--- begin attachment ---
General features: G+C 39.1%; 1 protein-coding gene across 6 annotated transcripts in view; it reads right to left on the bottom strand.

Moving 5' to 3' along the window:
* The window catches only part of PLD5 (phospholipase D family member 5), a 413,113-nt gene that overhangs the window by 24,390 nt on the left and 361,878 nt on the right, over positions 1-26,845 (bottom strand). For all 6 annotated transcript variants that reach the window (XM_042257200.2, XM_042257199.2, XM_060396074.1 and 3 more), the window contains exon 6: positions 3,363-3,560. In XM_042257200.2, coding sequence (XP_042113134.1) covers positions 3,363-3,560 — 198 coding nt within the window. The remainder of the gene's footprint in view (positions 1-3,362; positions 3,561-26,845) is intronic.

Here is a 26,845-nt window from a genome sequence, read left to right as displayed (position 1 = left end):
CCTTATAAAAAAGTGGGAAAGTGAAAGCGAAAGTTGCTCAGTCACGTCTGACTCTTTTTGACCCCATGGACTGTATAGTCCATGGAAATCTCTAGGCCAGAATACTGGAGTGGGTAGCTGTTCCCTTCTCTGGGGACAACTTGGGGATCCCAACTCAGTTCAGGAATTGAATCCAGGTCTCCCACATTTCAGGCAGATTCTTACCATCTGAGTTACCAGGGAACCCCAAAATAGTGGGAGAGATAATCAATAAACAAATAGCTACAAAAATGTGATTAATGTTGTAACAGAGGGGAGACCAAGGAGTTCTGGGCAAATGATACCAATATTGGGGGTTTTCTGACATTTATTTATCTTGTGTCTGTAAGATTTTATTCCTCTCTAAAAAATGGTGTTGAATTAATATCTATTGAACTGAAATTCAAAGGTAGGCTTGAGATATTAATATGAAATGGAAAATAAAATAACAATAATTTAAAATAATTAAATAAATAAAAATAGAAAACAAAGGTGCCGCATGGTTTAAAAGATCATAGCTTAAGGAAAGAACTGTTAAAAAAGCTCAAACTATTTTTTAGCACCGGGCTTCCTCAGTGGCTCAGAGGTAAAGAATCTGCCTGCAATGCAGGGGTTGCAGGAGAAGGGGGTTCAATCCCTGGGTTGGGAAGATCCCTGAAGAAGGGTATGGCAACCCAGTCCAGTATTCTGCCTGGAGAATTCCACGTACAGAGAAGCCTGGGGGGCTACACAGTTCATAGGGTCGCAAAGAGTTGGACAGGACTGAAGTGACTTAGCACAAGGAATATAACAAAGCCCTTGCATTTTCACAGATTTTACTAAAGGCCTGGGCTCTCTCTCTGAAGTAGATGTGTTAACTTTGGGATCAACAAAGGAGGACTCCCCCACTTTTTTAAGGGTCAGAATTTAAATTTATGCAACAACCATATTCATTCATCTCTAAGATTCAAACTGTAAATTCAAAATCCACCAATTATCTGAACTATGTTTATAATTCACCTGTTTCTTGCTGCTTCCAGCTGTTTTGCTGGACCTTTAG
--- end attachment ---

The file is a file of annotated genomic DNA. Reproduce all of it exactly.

General features: G+C 39.1%; 1 protein-coding gene across 6 annotated transcripts in view; it reads right to left on the bottom strand.

Moving 5' to 3' along the window:
* The window catches only part of PLD5 (phospholipase D family member 5), a 413,113-nt gene that overhangs the window by 24,390 nt on the left and 361,878 nt on the right, over positions 1-26,845 (bottom strand). For all 6 annotated transcript variants that reach the window (XM_042257200.2, XM_042257199.2, XM_060396074.1 and 3 more), the window contains exon 6: positions 3,363-3,560. In XM_042257200.2, coding sequence (XP_042113134.1) covers positions 3,363-3,560 — 198 coding nt within the window. The remainder of the gene's footprint in view (positions 1-3,362; positions 3,561-26,845) is intronic.

Here is a 26,845-nt window from a genome sequence, read left to right as displayed (position 1 = left end):
CCTTATAAAAAAGTGGGAAAGTGAAAGCGAAAGTTGCTCAGTCACGTCTGACTCTTTTTGACCCCATGGACTGTATAGTCCATGGAAATCTCTAGGCCAGAATACTGGAGTGGGTAGCTGTTCCCTTCTCTGGGGACAACTTGGGGATCCCAACTCAGTTCAGGAATTGAATCCAGGTCTCCCACATTTCAGGCAGATTCTTACCATCTGAGTTACCAGGGAACCCCAAAATAGTGGGAGAGATAATCAATAAACAAATAGCTACAAAAATGTGATTAATGTTGTAACAGAGGGGAGACCAAGGAGTTCTGGGCAAATGATACCAATATTGGGGGTTTTCTGACATTTATTTATCTTGTGTCTGTAAGATTTTATTCCTCTCTAAAAAATGGTGTTGAATTAATATCTATTGAACTGAAATTCAAAGGTAGGCTTGAGATATTAATATGAAATGGAAAATAAAATAACAATAATTTAAAATAATTAAATAAATAAAAATAGAAAACAAAGGTGCCGCATGGTTTAAAAGATCATAGCTTAAGGAAAGAACTGTTAAAAAAGCTCAAACTATTTTTTAGCACCGGGCTTCCTCAGTGGCTCAGAGGTAAAGAATCTGCCTGCAATGCAGGGGTTGCAGGAGAAGGGGGTTCAATCCCTGGGTTGGGAAGATCCCTGAAGAAGGGTATGGCAACCCAGTCCAGTATTCTGCCTGGAGAATTCCACGTACAGAGAAGCCTGGGGGGCTACACAGTTCATAGGGTCGCAAAGAGTTGGACAGGACTGAAGTGACTTAGCACAAGGAATATAACAAAGCCCTTGCATTTTCACAGATTTTACTAAAGGCCTGGGCTCTCTCTCTGAAGTAGATGTGTTAACTTTGGGATCAACAAAGGAGGACTCCCCCACTTTTTTAAGGGTCAGAATTTAAATTTATGCAACAACCATATTCATTCATCTCTAAGATTCAAACTGTAAATTCAAAATCCACCAATTATCTGAACTATGTTTATAATTCACCTGTTTCTTGCTGCTTCCAGCTGTTTTGCTGGACCTTTAG